Q:

8/9/2017
My question has to do with the use of Xolair during pregnancy. I reviewed the information provided by Genentech and it appears that reporting shows no increase in adverse pregnancy outcomes or congenital malformations compared to the general population.

Then there is the disclaimer that there is insufficient data to inform on drug associated risk. I researched this issue on the Ask The Expert site and saw an inquiry back in 2015. At that time, the opinion was that pregnancy is not a contraindication to Xolair therapy. I would like to know if there is additional information available since 2015 that can help guide us in determining the best course of action for several scenarios:

1. starting Xolair on someone who was trying to get pregnant
2. continuing Xolair in someone who is trying to get pregnant
3. continuing Xolair in someone who is pregnant

Thank you for any information you can offer.

A:

I did find some case reports in 2016 and 2017 of omalizumab being used in pregnant women with chronic spontaneous urticaria. No untoward sequelae were reported in the mothers or infants. Omalizumab is not approved for use in pregnant women but it was assigned to pregnancy category B by the FDA after Namazy et al published "The Xolair Pregnancy Registry (EXPECT): The safety of omalizumab use during pregnancy" (J Allergy Clin Immunol 2015;135:407-12). This was a prospective, observational study of pregnant women exposed to at least 1 dose of omalizumab within 8 weeks prior to conception or at any time during pregnancy. They looked at the following outcomes: rates of live births, elective terminations, stillbirths and congenital anomalies up to 18 months after delivery. They enrolled 191 woman, nearly 2/3 were enrolled during the first trimester. Of the 169 pregnancies with known outcomes, there were 156 live births of 160 infants, 1 fetal death/stillbirth, 11 spontaneous abortions and 1 elective termination. 22 (14.5%) of the 152 singleton births were premature and 16 (10.9%) of 147 with weight data were small for gestational age. 20 infants had congenital anomalies, 7 (4.4%) of whom had 1 major defect. There are tables which provide lists of the specific anomalies in the paper. Ankyloglossia was the most common birth defect, occurring in 6 infants. There was no observed pattern of anomalies. The authors concluded that the observations in the registry were not inconsistent with findings from other studies and that there was no apparent increase prevalence of major anomalies. There were no maternal deaths.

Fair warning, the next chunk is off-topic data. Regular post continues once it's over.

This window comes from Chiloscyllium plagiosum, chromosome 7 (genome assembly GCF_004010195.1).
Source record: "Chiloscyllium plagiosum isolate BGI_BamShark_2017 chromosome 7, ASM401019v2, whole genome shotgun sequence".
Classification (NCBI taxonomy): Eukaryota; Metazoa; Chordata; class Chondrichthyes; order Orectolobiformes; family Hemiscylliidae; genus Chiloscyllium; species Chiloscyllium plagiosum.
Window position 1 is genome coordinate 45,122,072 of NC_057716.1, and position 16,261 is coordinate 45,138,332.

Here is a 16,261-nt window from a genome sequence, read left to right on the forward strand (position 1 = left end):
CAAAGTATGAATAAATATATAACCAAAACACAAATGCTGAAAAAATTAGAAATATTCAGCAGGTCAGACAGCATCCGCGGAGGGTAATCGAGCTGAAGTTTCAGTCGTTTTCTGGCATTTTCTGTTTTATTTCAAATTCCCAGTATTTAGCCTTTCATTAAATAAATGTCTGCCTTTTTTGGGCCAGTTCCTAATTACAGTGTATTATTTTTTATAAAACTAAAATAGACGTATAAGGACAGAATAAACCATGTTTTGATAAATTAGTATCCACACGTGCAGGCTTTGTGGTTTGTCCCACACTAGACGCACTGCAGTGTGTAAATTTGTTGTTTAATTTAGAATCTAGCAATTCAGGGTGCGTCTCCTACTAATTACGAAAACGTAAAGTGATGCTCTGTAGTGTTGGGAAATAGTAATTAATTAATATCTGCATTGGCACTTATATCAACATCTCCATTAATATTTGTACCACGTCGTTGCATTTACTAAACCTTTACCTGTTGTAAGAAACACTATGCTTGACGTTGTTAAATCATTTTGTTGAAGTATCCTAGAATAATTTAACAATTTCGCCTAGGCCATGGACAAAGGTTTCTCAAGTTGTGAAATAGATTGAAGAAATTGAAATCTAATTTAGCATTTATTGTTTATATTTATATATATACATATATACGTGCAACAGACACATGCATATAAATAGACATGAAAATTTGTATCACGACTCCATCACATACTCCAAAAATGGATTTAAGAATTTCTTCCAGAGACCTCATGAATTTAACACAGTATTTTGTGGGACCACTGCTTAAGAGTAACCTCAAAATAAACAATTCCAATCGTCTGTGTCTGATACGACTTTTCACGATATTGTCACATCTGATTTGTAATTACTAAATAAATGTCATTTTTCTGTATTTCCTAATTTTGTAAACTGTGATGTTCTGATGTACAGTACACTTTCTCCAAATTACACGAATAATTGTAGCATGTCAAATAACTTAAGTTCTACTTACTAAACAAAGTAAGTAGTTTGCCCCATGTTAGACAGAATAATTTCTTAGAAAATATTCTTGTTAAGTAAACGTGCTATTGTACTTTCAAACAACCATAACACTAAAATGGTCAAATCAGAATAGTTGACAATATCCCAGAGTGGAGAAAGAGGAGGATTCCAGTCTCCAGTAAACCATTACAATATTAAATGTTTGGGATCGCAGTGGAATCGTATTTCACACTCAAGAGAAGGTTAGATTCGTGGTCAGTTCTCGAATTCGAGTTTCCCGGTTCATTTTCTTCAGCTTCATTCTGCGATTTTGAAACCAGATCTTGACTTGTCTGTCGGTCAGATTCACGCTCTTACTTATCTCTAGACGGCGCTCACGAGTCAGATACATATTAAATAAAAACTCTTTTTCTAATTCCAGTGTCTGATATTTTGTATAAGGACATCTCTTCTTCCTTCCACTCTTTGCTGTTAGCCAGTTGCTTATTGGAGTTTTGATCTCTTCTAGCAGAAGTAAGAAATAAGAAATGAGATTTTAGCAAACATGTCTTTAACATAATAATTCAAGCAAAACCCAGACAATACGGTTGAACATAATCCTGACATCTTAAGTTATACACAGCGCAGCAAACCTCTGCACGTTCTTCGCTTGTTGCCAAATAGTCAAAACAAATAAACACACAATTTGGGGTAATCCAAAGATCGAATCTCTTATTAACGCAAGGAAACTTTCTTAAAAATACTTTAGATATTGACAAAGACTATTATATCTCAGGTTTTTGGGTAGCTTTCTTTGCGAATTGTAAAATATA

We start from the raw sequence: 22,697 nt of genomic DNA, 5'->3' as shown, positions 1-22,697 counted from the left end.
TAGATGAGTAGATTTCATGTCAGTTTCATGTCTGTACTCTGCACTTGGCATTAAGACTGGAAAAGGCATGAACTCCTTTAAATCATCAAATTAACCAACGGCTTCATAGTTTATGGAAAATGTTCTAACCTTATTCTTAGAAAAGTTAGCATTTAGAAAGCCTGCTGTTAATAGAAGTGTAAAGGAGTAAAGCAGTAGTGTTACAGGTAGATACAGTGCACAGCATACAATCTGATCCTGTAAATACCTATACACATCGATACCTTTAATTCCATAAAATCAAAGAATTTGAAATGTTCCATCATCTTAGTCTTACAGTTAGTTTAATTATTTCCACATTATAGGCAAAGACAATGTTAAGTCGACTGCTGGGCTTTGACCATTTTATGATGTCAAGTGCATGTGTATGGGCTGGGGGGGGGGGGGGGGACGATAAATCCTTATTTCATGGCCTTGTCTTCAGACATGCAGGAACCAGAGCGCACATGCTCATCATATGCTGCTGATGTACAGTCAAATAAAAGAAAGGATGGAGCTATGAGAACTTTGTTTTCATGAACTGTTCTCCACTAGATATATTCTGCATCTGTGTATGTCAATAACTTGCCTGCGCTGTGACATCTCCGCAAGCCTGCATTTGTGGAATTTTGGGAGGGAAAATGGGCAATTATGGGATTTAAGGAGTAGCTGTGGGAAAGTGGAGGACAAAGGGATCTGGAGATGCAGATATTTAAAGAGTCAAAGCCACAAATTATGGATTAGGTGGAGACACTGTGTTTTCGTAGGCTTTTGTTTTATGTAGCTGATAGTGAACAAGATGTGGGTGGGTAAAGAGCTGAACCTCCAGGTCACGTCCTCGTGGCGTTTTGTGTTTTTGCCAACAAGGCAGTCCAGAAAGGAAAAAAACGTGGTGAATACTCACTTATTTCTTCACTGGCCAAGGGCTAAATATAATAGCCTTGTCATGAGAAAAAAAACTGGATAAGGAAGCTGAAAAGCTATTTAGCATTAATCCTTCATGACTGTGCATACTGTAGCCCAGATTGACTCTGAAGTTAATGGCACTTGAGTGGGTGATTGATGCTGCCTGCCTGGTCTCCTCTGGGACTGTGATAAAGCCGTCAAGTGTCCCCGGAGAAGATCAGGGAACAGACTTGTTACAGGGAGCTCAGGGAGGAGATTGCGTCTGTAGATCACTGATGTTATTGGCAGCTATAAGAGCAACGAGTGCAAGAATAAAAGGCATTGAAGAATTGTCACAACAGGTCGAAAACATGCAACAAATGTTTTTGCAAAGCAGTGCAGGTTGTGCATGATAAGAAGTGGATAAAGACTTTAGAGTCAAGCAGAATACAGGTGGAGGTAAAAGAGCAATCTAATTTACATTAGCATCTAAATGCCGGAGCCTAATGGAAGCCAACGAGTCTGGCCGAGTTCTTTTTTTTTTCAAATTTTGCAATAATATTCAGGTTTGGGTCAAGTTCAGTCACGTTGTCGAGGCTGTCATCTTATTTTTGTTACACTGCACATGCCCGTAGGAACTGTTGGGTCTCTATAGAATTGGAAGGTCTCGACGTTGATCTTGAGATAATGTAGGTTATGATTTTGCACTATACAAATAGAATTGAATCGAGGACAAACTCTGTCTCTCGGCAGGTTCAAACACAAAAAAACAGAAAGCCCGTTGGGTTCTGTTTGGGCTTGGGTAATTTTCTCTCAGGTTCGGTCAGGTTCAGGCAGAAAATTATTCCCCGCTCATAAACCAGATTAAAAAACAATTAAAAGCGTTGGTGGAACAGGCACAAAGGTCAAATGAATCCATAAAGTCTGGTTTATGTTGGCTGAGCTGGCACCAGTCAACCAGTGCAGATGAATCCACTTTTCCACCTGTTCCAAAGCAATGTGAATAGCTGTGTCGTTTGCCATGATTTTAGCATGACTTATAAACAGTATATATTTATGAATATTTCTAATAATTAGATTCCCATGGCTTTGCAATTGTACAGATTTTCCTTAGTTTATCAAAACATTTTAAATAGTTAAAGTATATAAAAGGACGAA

The published consensus is that it is not recommended to start omalizumab in pregnant women. However, if a woman becomes pregnant while receiving omalizumab and the benefits outweigh the risks, then therapy does not need to be discontinued.

I hope this information is of help to you.

Jacqueline A. Pongracic, MD, FAAAAI
 

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